DUBAI — On the dusty outskirts of Dubai, away from the glitzy skyscrapers and bustling highways, lies a collection of warehouses used by the United Nations to assist some of the world’s most impoverished people.
The UNHCR’s emergency relief stockpile in the United Arab Emirates has been operating since 2006, but officials say an unprecedented number of humanitarian emergencies has led to a recent surge in operations.
Today, work at the Dubai facility rarely stops.
UNHCR senior global supply officer Soliman Mohamed Daud said, “This place is really getting bigger in volume. There is really more and more demand from operations around the world requesting core relief items from here.”
During the past two years the amount of cargo handled at the stockpile increased by 100 percent. Last year, 103 shipments were dispatched to more than 36 countries grappling with man-made and natural disasters, up from 22 in 2012.
The emergencies in Syria, Central African Republic and the Philippines all received multiple shipments in the past year.
“Syria by itself, in 2013, 30 percent of what was sent from the Dubai stockpile was sent to Syria [and its neighbors] and that’s almost 20 percent of what was given to the Syria operation,” Daud said.
Dubai stockpile is largest, busiest
Out of the UNHCR’s seven global stockpiles, Dubai has become the largest and busiest due to its strategic location and excellent logistics facilities. Within 72 hours it can serve up to 350,000 people with basic relief items - such as family tents, blankets, kitchen sets and sleeping mats.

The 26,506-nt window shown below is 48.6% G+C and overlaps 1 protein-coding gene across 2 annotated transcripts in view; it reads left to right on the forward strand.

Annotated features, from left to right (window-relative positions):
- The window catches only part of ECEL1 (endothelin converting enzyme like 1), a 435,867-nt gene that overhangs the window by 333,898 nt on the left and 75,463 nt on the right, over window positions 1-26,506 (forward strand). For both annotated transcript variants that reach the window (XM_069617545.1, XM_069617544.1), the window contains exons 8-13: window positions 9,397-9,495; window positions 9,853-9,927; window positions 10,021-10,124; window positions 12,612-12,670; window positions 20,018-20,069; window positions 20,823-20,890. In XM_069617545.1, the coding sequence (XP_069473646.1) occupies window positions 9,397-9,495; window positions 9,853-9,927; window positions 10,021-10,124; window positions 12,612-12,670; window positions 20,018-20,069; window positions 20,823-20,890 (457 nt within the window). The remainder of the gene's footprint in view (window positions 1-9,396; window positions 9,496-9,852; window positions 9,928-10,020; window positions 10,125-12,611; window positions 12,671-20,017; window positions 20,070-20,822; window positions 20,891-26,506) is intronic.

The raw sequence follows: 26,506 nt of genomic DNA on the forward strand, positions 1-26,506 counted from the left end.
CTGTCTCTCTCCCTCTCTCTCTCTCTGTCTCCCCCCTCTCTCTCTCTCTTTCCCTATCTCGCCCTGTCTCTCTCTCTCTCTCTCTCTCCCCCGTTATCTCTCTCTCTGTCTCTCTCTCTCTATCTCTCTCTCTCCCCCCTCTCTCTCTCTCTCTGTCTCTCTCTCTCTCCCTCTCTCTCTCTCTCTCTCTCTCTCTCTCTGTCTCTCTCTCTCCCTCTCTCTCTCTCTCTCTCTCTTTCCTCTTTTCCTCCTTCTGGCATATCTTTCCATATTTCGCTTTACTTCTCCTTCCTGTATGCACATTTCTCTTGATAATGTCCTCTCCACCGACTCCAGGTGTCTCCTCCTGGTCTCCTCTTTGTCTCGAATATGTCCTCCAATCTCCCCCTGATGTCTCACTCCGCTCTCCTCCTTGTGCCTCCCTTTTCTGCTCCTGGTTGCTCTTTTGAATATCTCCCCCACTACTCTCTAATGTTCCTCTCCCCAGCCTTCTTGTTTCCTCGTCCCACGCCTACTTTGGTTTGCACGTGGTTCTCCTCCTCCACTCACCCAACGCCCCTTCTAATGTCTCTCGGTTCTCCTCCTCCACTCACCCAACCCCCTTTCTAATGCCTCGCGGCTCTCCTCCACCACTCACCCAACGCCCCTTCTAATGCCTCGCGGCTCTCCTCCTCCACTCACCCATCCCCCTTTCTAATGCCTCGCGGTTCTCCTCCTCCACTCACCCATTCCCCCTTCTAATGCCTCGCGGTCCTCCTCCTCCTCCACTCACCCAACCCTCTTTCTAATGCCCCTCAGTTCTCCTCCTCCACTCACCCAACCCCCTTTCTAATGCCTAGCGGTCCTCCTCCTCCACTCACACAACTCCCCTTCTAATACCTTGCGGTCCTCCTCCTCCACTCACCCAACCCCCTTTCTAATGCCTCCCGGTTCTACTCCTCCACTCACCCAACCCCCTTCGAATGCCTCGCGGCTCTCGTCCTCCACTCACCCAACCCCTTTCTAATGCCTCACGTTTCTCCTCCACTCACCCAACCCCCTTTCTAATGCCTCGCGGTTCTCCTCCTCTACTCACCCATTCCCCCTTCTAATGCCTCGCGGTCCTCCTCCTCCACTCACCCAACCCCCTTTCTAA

UNHCR communications officer Mohammed Abu Asaker said the ability to deliver adequate relief supplies, however, is never guaranteed.
“All the humanitarian items at the Dubai stockpile, and other stockpiles, depend on donations from donors. The biggest constraint that we face is the money and the financial support," said Asaker. "We need the money to buy the humanitarian items, to make sure that we have them available all the time for any emergency.”
Each disaster has its own appeal for aid.
In December, the United Nations announced its largest-ever fundraising drive, seeking $6.5 billion for humanitarian aid to Syria alone. The body estimates that nearly three-quarters of the country’s 22.3 million population will need assistance by the end of the year.
Asaker said the numbers are worrying.
“We are in March already, so far we have only 20 percent available out of this money, so we are short," he said. "So we need and appeal to the international community and to donors to provide financial assistance quickly. This will enable us to respond effectively to the refugees.”
For the time being, the Dubai aid depot copes with the rising demands. Officials at the UNHCR say their dependency on the stockpile undoubtedly will grow in the future.
"We are looking forward to seeing Dubai’s stockpile as the first-line respondent to all emergencies all over the world," Asaker said.
In addition to the UAE, the UNHCR has stockpiles in Kenya, Tanzania, Cameroon, Ghana, Denmark, and Jordan. Together they are able to provide assistance for up to 700,000 people.